WAMU 88.5 : Metro Connection

Filed Under:

D.C. Launches Citywide Effort To End Bullying

Play associated audio

Last year, Mayor Vincent Gray signed a law creating a new anti-bullying task force for the district, with the object crafting a new citywide policy to prevent bullying. This school year is the first in which that policy begins to affect kids in D.C. Metro Connection's Steven Yenzer met the Director of the Citywide Bullying Prevention Program, Suzanne Greenfield, at Two Rivers Public Charter School in NoMa. They talked about defining bullying,

On defining bullying:

"It's much more of an abusive relationship than it is that very long continuum that we all have to deal with of negative behaviors, which start with teasing and can escalate. It's hard sometimes to define if something actually is bullying, but we do want to say, 'No, this is something very specific.'"

On "evidence-based" bullying prevention strategies:

"A lot of research has actually been done on bullying, and they've really learned a lot of things about what works and what doesn't work. For example, we've really found out that zero-tolerance policies don't work. Oftentimes they really don't address the social-emotional needs of either the student that's been bullied, or the student that participates in the bullying."

On bullying related to sexual orientation and gender expression:

The policy is underwritten by the human rights law of the District of Columbia. It enumerates a number of categories of people who potentially would face discrimination, and that includes sexual orientation, perceived sexual orientation, gender identity. But we don't want to limit it to any particular group, because any kid could get bullied for any reason... We want to careful that it doesn't become about categories of kids and not just kids in general. The truth is that you can be gay, lesbian, bisexual, transgendered, and be a bully, or be bullied, and both issues need to be addressed. But I also want to make sure we understand this is about kids, and making all kids feel safe."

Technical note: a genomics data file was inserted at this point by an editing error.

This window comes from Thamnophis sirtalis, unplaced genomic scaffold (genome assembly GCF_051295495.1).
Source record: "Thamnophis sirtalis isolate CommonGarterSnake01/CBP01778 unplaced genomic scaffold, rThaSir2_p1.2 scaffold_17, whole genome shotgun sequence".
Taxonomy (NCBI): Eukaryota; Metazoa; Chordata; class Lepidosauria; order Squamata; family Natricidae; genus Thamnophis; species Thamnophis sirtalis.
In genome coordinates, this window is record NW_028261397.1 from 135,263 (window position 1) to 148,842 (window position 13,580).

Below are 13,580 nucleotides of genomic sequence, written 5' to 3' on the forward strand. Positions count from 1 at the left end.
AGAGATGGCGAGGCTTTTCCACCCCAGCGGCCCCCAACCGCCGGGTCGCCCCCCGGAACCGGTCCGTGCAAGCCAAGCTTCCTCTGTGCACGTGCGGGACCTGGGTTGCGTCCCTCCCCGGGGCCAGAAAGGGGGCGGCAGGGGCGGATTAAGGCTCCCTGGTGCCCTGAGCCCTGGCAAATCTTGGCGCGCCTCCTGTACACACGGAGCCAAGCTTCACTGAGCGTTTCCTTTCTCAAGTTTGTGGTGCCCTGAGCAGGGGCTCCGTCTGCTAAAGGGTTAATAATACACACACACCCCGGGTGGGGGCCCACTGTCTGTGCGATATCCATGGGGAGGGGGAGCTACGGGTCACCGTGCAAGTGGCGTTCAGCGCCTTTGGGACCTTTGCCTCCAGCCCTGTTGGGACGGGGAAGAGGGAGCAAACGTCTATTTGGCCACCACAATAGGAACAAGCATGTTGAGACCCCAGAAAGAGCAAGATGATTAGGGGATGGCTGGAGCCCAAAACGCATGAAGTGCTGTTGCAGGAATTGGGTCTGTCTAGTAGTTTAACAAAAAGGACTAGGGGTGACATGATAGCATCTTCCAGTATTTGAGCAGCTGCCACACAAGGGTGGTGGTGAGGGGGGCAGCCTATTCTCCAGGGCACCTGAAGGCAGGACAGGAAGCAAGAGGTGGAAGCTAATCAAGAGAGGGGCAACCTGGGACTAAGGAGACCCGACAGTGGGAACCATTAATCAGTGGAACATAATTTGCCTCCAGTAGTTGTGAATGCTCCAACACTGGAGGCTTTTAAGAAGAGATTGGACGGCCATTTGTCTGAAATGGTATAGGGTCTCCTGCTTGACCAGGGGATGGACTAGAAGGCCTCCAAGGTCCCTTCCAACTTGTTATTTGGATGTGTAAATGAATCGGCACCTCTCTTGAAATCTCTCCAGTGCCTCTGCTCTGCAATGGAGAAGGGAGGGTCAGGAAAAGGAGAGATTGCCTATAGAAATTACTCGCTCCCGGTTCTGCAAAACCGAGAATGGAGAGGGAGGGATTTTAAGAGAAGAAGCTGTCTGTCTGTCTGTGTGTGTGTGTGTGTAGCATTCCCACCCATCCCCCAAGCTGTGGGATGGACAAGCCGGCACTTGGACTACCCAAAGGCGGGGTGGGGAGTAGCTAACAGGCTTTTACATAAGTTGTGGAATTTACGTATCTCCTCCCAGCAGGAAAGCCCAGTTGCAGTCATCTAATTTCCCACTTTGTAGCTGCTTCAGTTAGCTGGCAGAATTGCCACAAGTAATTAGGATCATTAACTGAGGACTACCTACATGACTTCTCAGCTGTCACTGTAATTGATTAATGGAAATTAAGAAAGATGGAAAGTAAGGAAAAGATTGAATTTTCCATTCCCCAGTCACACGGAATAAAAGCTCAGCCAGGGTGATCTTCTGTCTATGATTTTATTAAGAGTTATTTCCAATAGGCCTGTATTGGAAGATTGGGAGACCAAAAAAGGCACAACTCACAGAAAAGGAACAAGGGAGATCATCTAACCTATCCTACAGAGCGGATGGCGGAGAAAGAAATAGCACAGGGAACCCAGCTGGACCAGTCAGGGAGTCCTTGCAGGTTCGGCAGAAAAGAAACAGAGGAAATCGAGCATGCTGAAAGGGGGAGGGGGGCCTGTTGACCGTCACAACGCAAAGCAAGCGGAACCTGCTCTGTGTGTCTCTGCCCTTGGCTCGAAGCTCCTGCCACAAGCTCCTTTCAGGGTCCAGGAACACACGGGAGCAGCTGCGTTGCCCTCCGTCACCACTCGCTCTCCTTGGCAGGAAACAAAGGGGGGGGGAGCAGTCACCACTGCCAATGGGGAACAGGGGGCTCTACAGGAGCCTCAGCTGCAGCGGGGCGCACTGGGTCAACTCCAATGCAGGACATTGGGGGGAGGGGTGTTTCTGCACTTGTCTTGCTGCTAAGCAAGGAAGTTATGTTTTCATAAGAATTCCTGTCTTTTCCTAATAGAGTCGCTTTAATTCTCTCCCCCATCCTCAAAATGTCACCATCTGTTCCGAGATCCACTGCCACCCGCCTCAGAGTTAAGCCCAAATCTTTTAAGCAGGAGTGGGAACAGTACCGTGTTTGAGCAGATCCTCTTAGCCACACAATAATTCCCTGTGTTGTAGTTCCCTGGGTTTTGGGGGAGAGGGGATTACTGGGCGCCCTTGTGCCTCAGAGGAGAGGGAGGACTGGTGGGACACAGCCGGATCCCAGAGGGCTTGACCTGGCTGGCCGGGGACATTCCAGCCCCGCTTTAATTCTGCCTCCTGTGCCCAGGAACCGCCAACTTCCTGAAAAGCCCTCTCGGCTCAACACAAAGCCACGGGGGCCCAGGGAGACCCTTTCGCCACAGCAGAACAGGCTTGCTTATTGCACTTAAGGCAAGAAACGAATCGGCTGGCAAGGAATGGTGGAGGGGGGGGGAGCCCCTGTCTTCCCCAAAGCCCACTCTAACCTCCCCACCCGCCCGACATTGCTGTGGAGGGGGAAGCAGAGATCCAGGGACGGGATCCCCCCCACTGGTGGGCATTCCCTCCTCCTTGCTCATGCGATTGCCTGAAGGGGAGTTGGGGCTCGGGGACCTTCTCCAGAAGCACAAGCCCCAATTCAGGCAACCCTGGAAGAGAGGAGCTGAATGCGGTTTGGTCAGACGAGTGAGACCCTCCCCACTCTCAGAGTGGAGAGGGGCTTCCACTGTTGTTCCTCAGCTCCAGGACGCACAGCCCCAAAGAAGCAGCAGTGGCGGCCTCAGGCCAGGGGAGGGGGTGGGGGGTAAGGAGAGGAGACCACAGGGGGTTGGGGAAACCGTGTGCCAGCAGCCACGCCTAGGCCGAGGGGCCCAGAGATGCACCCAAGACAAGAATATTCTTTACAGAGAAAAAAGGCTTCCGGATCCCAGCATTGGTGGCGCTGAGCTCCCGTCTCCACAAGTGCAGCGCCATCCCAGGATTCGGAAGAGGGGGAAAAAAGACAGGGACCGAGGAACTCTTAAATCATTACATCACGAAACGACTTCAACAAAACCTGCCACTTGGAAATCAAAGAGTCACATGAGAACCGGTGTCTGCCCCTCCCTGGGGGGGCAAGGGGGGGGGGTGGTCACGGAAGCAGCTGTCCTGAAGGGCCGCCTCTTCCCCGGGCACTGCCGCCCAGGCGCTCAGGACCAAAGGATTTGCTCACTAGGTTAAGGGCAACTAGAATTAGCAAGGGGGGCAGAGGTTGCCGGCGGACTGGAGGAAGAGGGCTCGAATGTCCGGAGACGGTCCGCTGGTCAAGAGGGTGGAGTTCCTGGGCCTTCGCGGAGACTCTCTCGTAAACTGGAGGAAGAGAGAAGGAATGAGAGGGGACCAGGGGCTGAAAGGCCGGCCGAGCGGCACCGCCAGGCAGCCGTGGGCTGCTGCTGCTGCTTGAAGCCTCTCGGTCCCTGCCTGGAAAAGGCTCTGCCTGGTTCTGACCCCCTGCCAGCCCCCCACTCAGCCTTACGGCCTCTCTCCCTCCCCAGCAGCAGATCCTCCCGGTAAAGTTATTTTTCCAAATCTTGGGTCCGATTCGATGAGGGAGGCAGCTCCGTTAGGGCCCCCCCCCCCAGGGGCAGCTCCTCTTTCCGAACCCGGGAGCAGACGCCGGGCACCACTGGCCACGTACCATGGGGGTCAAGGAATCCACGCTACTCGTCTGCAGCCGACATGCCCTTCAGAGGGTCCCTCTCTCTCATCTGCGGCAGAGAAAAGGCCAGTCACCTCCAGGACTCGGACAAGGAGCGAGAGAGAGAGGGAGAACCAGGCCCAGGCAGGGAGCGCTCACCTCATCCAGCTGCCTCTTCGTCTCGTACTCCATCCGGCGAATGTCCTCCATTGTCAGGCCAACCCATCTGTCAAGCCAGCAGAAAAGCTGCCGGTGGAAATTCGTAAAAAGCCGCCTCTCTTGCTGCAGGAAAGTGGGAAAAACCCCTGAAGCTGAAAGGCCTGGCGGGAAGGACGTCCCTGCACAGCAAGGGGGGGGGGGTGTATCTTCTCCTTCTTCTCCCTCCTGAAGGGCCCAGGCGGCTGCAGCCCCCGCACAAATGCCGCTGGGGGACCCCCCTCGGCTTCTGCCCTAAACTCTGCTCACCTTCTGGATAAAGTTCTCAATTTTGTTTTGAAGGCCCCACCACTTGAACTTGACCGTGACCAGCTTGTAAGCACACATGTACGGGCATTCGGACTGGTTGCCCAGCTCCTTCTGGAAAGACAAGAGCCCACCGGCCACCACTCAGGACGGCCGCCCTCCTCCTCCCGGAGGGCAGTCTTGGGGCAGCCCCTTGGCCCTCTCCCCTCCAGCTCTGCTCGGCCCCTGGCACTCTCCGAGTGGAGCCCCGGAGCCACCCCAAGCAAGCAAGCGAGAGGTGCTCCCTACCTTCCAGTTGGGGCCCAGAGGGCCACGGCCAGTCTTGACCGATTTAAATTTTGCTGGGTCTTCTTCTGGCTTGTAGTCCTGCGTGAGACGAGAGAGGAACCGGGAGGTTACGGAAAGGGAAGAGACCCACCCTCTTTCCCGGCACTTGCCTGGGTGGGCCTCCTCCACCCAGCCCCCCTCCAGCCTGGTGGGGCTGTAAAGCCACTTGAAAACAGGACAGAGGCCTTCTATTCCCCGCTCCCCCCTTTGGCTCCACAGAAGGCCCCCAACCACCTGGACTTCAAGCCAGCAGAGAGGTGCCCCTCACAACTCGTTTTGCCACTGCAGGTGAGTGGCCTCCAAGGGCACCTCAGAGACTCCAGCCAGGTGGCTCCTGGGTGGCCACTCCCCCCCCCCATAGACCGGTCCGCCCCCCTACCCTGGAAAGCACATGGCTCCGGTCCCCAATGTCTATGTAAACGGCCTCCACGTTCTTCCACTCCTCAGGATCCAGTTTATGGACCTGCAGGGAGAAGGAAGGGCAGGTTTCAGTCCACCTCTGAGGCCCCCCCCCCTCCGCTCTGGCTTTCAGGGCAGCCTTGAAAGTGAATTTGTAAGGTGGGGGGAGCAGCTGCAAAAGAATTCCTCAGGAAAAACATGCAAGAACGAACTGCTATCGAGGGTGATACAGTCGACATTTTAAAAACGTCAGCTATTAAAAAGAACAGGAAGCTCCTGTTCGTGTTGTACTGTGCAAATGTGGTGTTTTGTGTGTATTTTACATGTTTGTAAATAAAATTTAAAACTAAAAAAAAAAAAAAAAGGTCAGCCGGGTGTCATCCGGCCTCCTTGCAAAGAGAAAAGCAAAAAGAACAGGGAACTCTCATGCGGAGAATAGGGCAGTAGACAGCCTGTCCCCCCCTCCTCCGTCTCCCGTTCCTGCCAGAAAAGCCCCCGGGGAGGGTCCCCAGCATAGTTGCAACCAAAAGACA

[Music: "Fire in the Middle" by Nightmares on Wax from Carboot Soul]

NPR

How Art Transformed A Remote Japanese Island

The population of Naoshima has fallen to 3,000. But this year, its art will attract 800,000 tourists from around the world. "The level of our sophistication has gone up considerably," says a resident.
NPR

After Italy Quakes, Food World Delivers Support To Home Of Famous Pasta Dish

Amatrice was set to host the 50th celebration of pasta all'Amatriciana famously made there, but this week's earthquake devastated the town. NPR's Scott Simon speaks with food blogger Jeremy Cherfas.
NPR

In A Change Of Tone, Trump Reaches Out To Black And Hispanic Voters

In an effort to reach out to minority voters, Trump met with a group of Black and Hispanic leaders on Thursday. Scott Simon speaks with Pastor Mark Burns, who's supported Trump since the primaries.
WAMU 88.5

Want To Play Video Games Made In D.C.? Here's Your Chance.

An event called District Arcade brings together 23 locally made video games.

Leave a Comment

Help keep the conversation civil. Please refer to our Terms of Use and Code of Conduct before posting your comments.